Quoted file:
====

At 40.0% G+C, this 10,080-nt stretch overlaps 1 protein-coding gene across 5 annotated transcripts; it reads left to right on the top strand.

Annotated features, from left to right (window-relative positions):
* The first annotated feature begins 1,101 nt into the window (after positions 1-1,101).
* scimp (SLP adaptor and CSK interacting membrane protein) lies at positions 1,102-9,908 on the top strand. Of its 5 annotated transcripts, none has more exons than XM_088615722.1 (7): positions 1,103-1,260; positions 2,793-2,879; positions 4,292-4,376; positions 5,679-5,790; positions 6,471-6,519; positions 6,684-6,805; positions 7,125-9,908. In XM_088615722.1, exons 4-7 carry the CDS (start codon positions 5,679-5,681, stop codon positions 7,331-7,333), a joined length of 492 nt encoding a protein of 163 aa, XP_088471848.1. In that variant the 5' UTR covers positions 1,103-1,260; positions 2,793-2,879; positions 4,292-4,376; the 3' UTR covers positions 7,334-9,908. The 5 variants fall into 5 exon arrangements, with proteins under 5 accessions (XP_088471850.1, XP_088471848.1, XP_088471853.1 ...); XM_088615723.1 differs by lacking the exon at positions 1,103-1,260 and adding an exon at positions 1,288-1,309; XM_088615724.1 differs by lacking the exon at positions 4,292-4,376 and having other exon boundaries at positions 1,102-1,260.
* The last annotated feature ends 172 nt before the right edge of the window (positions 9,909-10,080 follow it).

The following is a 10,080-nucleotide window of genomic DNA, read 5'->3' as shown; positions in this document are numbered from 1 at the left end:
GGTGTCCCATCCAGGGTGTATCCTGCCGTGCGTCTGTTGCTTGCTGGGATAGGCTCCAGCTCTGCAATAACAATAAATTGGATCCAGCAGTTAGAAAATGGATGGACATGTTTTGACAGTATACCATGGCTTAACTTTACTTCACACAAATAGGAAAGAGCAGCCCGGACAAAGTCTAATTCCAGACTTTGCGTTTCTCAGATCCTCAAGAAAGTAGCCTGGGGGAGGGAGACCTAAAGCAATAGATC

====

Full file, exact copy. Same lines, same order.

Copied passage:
At 40.0% G+C, this 10,080-nt stretch overlaps 1 protein-coding gene across 5 annotated transcripts; it reads left to right on the top strand.

Annotated features, from left to right (window-relative positions):
* The first annotated feature begins 1,101 nt into the window (after positions 1-1,101).
* scimp (SLP adaptor and CSK interacting membrane protein) lies at positions 1,102-9,908 on the top strand. Of its 5 annotated transcripts, none has more exons than XM_088615722.1 (7): positions 1,103-1,260; positions 2,793-2,879; positions 4,292-4,376; positions 5,679-5,790; positions 6,471-6,519; positions 6,684-6,805; positions 7,125-9,908. In XM_088615722.1, exons 4-7 carry the CDS (start codon positions 5,679-5,681, stop codon positions 7,331-7,333), a joined length of 492 nt encoding a protein of 163 aa, XP_088471848.1. In that variant the 5' UTR covers positions 1,103-1,260; positions 2,793-2,879; positions 4,292-4,376; the 3' UTR covers positions 7,334-9,908. The 5 variants fall into 5 exon arrangements, with proteins under 5 accessions (XP_088471850.1, XP_088471848.1, XP_088471853.1 ...); XM_088615723.1 differs by lacking the exon at positions 1,103-1,260 and adding an exon at positions 1,288-1,309; XM_088615724.1 differs by lacking the exon at positions 4,292-4,376 and having other exon boundaries at positions 1,102-1,260.
* The last annotated feature ends 172 nt before the right edge of the window (positions 9,909-10,080 follow it).

The following is a 10,080-nucleotide window of genomic DNA, read 5'->3' as shown; positions in this document are numbered from 1 at the left end:
GGTGTCCCATCCAGGGTGTATCCTGCCGTGCGTCTGTTGCTTGCTGGGATAGGCTCCAGCTCTGCAATAACAATAAATTGGATCCAGCAGTTAGAAAATGGATGGACATGTTTTGACAGTATACCATGGCTTAACTTTACTTCACACAAATAGGAAAGAGCAGCCCGGACAAAGTCTAATTCCAGACTTTGCGTTTCTCAGATCCTCAAGAAAGTAGCCTGGGGGAGGGAGACCTAAAGCAATAGATC